“John Mariani’s Hound in Heaven starts with a well-painted portrayal of an American family, along with the requisite dog. A surprise event flips the action of the novel and captures us for a voyage leading to a hopeful and heart-warming message. A page turning, one sitting read, it’s the perfect antidote for the winter and promotion of holiday celebration.” – Ann Pearlman, author of The Christmas Cookie Club and A Gift for my Sister.

“John Mariani’s concise, achingly beautiful novella pulls a literary rabbit out of a hat – a mash-up of the cosmic and the intimate, the tragic and the heart-warming – a Christmas tale for all ages, and all faiths. Read it to your children, read it to yourself… but read it. Early and often. Highly recommended.” – Jay Bonansinga, New York Times bestselling author of Pinkerton’s War, The Sinking of The Eastland, and The Walking Dead: The Road To Woodbury.

“Amazing things happen when you open your heart to an animal. The Hound in Heaven delivers a powerful story of healing that is forged in the spiritual relationship between a man and his best friend. The book brings a message of hope that can enrich our images of family, love, and loss.” – Dr. Barbara Royal, author of The Royal Treatment.


The Encyclopedia of American Food and Drink by John F. Mariani (Bloomsbury USA, $35)

Modesty forbids me to praise my own new book, but let me proudly say that it is an extensive revision of the 4th edition that appeared more than a decade ago, before locavores, molecular cuisine, modernist cuisine, the Food Network and so much more, now included. Word origins have been completely updated, as have per capita consumption and production stats. Most important, for the first time since publication in the 1980s, the book includes more than 100 biographies of Americans who have changed the way we cook, eat and drink -- from Fannie Farmer and Julia Child to Robert Mondavi and Thomas Keller.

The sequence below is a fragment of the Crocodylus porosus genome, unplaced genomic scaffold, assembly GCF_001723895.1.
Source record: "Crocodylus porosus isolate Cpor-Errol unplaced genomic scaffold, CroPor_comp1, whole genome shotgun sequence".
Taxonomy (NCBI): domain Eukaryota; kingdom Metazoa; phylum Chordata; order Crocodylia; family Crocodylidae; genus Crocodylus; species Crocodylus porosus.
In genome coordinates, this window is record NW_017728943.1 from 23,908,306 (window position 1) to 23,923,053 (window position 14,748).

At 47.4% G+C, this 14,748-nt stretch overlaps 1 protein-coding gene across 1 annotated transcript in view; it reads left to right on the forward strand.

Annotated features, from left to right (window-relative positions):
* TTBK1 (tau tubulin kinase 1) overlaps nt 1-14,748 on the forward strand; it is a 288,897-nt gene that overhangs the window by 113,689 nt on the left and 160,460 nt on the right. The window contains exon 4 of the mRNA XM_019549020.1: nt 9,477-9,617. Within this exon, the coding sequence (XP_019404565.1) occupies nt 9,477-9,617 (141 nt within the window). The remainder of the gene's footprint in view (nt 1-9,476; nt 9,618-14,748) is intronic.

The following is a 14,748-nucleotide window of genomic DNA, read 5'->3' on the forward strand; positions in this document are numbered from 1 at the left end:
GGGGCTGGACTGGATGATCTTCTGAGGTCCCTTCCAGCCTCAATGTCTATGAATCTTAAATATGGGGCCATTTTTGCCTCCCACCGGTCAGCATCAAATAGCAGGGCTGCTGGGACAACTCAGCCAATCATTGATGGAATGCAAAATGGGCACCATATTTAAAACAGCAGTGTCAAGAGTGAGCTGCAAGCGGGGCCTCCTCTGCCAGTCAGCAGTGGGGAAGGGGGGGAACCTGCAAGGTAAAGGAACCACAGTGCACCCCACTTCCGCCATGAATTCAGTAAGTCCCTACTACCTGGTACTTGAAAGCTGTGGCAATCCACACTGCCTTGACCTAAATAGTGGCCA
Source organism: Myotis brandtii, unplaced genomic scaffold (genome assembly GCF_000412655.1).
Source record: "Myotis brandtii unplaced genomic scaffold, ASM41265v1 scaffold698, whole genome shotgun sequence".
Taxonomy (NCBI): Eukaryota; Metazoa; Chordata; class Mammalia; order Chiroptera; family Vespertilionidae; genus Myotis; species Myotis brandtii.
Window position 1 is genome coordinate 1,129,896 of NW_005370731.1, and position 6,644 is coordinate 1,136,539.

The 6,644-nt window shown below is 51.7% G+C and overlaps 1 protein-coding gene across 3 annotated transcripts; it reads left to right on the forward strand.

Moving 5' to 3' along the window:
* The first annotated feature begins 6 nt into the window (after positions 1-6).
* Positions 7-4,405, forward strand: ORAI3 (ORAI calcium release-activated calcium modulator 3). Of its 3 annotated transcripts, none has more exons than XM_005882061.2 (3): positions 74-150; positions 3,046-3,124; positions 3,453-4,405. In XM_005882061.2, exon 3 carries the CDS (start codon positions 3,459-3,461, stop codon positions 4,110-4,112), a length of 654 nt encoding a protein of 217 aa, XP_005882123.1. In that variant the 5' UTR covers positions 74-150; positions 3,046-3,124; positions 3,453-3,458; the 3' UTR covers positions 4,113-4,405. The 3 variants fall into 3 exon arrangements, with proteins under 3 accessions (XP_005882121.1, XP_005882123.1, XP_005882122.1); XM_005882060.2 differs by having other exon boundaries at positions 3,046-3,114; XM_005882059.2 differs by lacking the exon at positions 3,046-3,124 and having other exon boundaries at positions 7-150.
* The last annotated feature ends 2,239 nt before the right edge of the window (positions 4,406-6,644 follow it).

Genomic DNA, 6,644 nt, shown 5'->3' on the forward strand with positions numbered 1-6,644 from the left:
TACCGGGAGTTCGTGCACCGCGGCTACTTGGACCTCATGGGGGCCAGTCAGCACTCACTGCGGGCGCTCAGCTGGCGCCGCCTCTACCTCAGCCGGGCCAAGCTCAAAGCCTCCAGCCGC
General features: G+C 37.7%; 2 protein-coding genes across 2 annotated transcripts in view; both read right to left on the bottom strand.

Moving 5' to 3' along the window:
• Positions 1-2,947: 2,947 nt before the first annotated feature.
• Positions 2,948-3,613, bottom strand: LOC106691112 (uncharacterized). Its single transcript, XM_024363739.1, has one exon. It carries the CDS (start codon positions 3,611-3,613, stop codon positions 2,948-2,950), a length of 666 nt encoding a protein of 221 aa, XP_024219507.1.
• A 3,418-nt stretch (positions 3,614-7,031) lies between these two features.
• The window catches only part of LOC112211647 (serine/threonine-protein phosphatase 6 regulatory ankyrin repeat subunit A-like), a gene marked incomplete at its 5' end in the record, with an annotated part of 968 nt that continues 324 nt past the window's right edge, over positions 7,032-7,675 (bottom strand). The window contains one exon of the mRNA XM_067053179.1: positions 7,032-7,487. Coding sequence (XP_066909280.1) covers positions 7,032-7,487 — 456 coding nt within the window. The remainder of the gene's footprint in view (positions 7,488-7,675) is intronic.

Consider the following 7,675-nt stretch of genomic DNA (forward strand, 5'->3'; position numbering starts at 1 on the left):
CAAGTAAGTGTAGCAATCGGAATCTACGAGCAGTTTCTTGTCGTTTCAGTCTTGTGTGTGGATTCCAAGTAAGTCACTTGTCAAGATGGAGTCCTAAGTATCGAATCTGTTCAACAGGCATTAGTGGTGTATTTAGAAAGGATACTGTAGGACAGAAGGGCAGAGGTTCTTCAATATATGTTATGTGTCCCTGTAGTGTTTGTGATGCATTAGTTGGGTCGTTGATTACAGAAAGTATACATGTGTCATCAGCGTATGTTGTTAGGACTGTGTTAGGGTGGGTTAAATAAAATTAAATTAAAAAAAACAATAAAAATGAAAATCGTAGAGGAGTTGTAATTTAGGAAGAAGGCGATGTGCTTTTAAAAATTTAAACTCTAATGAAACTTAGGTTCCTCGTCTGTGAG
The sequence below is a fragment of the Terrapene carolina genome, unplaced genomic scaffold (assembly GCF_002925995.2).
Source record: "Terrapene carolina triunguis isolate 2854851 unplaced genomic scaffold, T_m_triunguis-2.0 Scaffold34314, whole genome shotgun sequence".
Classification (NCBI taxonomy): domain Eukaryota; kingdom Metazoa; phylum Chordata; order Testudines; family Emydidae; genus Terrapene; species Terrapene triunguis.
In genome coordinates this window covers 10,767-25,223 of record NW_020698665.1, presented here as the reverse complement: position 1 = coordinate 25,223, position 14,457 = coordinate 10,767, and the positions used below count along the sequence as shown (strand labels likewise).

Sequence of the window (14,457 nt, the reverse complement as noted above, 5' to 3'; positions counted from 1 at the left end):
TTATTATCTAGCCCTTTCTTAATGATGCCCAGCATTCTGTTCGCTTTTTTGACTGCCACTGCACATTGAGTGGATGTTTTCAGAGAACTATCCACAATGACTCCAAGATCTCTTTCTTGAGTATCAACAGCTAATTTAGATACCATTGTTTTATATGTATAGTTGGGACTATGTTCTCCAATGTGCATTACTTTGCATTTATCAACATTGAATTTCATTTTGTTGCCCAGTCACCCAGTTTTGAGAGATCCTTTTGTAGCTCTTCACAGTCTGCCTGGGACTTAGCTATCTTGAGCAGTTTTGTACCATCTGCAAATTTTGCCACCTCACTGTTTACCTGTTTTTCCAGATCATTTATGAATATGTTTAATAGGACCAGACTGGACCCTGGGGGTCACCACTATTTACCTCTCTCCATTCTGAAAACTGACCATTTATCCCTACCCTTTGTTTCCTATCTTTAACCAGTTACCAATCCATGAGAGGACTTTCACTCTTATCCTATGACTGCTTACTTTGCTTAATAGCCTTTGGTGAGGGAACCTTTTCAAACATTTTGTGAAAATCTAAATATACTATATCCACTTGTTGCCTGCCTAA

"This book is amazing! It has entries for everything from `abalone' to `zwieback,' plus more than 500 recipes for classic American dishes and drinks."--Devra First, The Boston Globe.

"Much needed in any kitchen library."--Bon Appetit.

Now in Paperback, too--How Italian Food Conquered the World (Palgrave Macmillan)  has won top prize  from the Gourmand World Cookbook Awards.  It is a rollicking history of the food culture of Italy and its ravenous embrace in the 21st century by the entire world. From ancient Rome to la dolce vita of post-war Italy, from Italian immigrant cooks to celebrity chefs, from pizzerias to high-class ristoranti, this chronicle of a culinary diaspora is as much about the world's changing tastes, prejudices,  and dietary fads as about our obsessions with culinary fashion and style.--John Mariani

"Eating Italian will never be the same after reading John Mariani's entertaining and savory gastronomical history of the cuisine of Italy and how it won over appetites worldwide. . . . This book is such a tasteful narrative that it will literally make you hungry for Italian food and arouse your appetite for gastronomical history."--Don Oldenburg, USA Today. 

"Italian restaurants--some good, some glitzy--far outnumber their French rivals.  Many of these establishments are zestfully described in How Italian Food Conquered the World, an entertaining and fact-filled chronicle by food-and-wine correspondent John F. Mariani."--Aram Bakshian Jr., Wall Street Journal.

"Mariani admirably dishes out the story of Italy’s remarkable global ascent to virtual culinary hegemony....Like a chef gladly divulging a cherished family recipe, Mariani’s book reveals the secret sauce about how Italy’s cuisine put gusto in gusto!"--David Lincoln Ross,